Two retail companies want an Ontario court to allow them to exercise their co-tenancy rights and change their rental agreements at malls where failed anchor tenant Sears Canada left a vacancy.
Gap Inc., which owns Gap, Banana Republic and Old Navy, and the Children’s Place filed notices of motion earlier this month asking the Ontario Superior Court of Justice to lift a stay on their co-tenancy rights.
The stay has cost Gap about $1.75 million, according to court documents, and the Children’s Place nearly $200,000 per month.
A co-tenancy right in a lease can give a retailer the right to reduce or restructure its rent if certain specified anchor tenants vacate the mall or reduce their square footage below a specific threshold, according to the documents. In some cases, it can allow a company to terminate its lease without any penalties.
The court ordered a stay on those rights in June 2017 for any property where Sears Canada owns or operates a store, office or warehouse.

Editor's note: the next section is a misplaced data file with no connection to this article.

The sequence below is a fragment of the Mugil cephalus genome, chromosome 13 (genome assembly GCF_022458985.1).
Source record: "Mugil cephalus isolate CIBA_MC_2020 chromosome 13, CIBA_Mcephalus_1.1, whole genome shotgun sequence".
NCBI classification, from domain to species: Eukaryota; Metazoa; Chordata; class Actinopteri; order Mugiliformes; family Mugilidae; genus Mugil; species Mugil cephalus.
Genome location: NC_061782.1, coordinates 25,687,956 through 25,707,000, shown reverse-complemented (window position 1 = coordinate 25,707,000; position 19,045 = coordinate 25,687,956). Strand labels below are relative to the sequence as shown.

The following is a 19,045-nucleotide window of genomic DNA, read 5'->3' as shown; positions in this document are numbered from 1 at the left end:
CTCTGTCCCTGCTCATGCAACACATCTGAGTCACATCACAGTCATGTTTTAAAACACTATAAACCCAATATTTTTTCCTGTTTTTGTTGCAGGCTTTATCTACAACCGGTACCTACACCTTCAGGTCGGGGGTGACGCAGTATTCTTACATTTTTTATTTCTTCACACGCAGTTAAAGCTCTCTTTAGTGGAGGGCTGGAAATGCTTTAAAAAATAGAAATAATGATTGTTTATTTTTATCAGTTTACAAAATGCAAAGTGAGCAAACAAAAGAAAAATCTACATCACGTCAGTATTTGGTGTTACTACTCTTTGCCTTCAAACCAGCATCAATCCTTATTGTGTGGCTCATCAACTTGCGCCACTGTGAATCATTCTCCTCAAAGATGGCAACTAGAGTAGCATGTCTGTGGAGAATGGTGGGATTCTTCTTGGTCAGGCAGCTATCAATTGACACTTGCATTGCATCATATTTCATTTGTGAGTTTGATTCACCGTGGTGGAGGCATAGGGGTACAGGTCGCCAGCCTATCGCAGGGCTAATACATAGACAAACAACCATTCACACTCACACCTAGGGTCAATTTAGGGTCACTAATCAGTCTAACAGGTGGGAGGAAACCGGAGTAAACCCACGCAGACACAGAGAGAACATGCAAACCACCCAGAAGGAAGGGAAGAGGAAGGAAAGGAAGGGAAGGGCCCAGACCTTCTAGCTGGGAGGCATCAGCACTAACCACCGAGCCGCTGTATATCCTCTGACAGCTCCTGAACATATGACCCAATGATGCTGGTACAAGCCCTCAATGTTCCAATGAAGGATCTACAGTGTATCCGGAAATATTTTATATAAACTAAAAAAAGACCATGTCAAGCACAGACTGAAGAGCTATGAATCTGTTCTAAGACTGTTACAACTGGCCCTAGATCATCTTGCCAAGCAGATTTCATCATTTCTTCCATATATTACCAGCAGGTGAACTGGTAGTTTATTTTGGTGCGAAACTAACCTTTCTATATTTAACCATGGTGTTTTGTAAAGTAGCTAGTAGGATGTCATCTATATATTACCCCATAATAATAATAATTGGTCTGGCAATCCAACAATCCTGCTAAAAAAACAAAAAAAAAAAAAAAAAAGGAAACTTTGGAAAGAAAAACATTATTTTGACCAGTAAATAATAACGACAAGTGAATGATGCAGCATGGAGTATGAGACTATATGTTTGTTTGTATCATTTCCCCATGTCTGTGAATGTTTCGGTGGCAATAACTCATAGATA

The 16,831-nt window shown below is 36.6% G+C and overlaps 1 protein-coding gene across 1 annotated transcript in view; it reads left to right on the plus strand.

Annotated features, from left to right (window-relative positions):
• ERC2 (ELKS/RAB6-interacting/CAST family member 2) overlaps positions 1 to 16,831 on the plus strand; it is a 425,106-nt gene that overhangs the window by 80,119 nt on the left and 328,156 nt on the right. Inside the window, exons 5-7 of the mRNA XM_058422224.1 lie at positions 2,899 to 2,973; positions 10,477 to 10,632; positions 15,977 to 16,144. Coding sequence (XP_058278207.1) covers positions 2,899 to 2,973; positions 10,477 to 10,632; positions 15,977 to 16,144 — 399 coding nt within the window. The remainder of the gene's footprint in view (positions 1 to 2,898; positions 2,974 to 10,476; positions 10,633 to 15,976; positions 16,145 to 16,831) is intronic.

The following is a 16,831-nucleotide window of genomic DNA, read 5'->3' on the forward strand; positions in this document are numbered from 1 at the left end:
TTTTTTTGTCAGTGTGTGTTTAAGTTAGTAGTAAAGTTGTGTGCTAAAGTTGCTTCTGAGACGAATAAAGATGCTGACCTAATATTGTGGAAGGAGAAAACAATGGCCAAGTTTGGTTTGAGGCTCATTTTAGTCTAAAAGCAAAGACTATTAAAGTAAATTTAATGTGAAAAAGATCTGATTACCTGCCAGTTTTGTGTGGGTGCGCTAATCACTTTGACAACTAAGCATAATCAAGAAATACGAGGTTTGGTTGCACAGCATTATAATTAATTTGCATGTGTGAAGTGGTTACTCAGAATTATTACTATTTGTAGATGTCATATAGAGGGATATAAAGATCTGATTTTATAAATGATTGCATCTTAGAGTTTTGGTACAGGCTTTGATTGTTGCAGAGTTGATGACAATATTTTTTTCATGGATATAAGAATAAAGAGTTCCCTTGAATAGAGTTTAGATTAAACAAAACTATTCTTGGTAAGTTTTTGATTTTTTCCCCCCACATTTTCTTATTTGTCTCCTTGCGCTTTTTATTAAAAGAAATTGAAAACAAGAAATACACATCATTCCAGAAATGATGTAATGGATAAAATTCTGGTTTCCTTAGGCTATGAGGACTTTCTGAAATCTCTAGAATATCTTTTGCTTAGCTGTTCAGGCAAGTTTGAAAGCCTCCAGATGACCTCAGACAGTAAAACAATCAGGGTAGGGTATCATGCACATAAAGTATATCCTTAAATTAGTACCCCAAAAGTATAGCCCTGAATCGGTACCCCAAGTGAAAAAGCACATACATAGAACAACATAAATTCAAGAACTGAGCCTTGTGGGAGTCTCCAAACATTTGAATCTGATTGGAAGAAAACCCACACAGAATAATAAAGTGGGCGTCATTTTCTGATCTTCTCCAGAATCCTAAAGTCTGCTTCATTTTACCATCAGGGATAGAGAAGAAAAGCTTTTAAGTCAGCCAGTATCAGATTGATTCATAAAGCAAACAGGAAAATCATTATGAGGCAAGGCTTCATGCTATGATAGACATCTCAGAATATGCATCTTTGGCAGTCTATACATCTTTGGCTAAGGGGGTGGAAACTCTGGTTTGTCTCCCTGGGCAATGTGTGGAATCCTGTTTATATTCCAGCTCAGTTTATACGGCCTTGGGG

The court granted the stay after the applicants — the company’s creditors — argued the stay was necessary and appropriate to mitigate the effects on the landlords and maintain the status quo during restructuring.
The stay is in effect until Dec. 18 this year, according to documents.
The retailers want the court to declare the stay no longer in effect once Sears Canada no longer owns or operates space in a shopping centre, or to nullify it.
Sears Canada closed its last remaining stores Jan. 14 of this year after spending much of 2017 attempting to reinvent itself and bring in traffic.
Gap operated 256 stores in Canada as of this April with 22 currently affected by the stay, according to documents.
Meanwhile the Children’s Place operates 126 retail locations in the country, according to documents, and 18 of those are impacted by the stay.
The motions are scheduled to be heard in October.